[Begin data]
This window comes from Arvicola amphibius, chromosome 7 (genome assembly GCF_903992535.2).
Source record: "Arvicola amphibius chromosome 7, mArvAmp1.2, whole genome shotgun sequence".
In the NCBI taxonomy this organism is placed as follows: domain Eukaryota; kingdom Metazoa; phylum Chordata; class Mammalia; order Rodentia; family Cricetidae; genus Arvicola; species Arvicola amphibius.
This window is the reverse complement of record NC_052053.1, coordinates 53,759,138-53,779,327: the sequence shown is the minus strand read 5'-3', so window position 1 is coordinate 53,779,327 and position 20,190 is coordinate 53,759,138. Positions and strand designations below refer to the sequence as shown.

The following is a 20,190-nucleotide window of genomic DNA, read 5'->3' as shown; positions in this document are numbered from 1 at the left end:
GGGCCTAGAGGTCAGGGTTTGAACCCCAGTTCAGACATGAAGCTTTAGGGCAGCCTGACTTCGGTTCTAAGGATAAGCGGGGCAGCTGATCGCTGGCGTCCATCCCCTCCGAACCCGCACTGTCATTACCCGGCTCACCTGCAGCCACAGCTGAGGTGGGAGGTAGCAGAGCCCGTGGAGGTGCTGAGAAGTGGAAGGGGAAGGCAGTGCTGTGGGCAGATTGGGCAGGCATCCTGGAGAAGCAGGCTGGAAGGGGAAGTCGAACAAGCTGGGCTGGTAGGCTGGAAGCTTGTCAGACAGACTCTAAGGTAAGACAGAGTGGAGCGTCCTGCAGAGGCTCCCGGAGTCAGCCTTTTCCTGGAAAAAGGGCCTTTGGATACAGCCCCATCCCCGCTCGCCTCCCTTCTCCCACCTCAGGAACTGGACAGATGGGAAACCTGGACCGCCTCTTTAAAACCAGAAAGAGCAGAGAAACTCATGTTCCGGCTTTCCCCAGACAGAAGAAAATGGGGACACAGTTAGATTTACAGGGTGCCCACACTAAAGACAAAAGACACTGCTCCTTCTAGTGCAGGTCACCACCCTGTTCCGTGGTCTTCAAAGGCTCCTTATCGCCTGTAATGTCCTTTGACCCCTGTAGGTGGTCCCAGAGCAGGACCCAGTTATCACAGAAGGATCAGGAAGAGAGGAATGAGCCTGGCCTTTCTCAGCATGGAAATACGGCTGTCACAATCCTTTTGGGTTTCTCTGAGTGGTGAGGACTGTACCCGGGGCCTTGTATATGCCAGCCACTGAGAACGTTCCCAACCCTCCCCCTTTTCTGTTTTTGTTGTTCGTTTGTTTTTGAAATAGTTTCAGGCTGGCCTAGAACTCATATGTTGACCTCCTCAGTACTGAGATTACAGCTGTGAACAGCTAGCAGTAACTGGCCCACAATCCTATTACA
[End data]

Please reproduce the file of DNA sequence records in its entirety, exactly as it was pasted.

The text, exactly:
This window comes from Arvicola amphibius, chromosome 7 (genome assembly GCF_903992535.2).
Source record: "Arvicola amphibius chromosome 7, mArvAmp1.2, whole genome shotgun sequence".
In the NCBI taxonomy this organism is placed as follows: domain Eukaryota; kingdom Metazoa; phylum Chordata; class Mammalia; order Rodentia; family Cricetidae; genus Arvicola; species Arvicola amphibius.
This window is the reverse complement of record NC_052053.1, coordinates 53,759,138-53,779,327: the sequence shown is the minus strand read 5'-3', so window position 1 is coordinate 53,779,327 and position 20,190 is coordinate 53,759,138. Positions and strand designations below refer to the sequence as shown.

The following is a 20,190-nucleotide window of genomic DNA, read 5'->3' as shown; positions in this document are numbered from 1 at the left end:
GGGCCTAGAGGTCAGGGTTTGAACCCCAGTTCAGACATGAAGCTTTAGGGCAGCCTGACTTCGGTTCTAAGGATAAGCGGGGCAGCTGATCGCTGGCGTCCATCCCCTCCGAACCCGCACTGTCATTACCCGGCTCACCTGCAGCCACAGCTGAGGTGGGAGGTAGCAGAGCCCGTGGAGGTGCTGAGAAGTGGAAGGGGAAGGCAGTGCTGTGGGCAGATTGGGCAGGCATCCTGGAGAAGCAGGCTGGAAGGGGAAGTCGAACAAGCTGGGCTGGTAGGCTGGAAGCTTGTCAGACAGACTCTAAGGTAAGACAGAGTGGAGCGTCCTGCAGAGGCTCCCGGAGTCAGCCTTTTCCTGGAAAAAGGGCCTTTGGATACAGCCCCATCCCCGCTCGCCTCCCTTCTCCCACCTCAGGAACTGGACAGATGGGAAACCTGGACCGCCTCTTTAAAACCAGAAAGAGCAGAGAAACTCATGTTCCGGCTTTCCCCAGACAGAAGAAAATGGGGACACAGTTAGATTTACAGGGTGCCCACACTAAAGACAAAAGACACTGCTCCTTCTAGTGCAGGTCACCACCCTGTTCCGTGGTCTTCAAAGGCTCCTTATCGCCTGTAATGTCCTTTGACCCCTGTAGGTGGTCCCAGAGCAGGACCCAGTTATCACAGAAGGATCAGGAAGAGAGGAATGAGCCTGGCCTTTCTCAGCATGGAAATACGGCTGTCACAATCCTTTTGGGTTTCTCTGAGTGGTGAGGACTGTACCCGGGGCCTTGTATATGCCAGCCACTGAGAACGTTCCCAACCCTCCCCCTTTTCTGTTTTTGTTGTTCGTTTGTTTTTGAAATAGTTTCAGGCTGGCCTAGAACTCATATGTTGACCTCCTCAGTACTGAGATTACAGCTGTGAACAGCTAGCAGTAACTGGCCCACAATCCTATTACA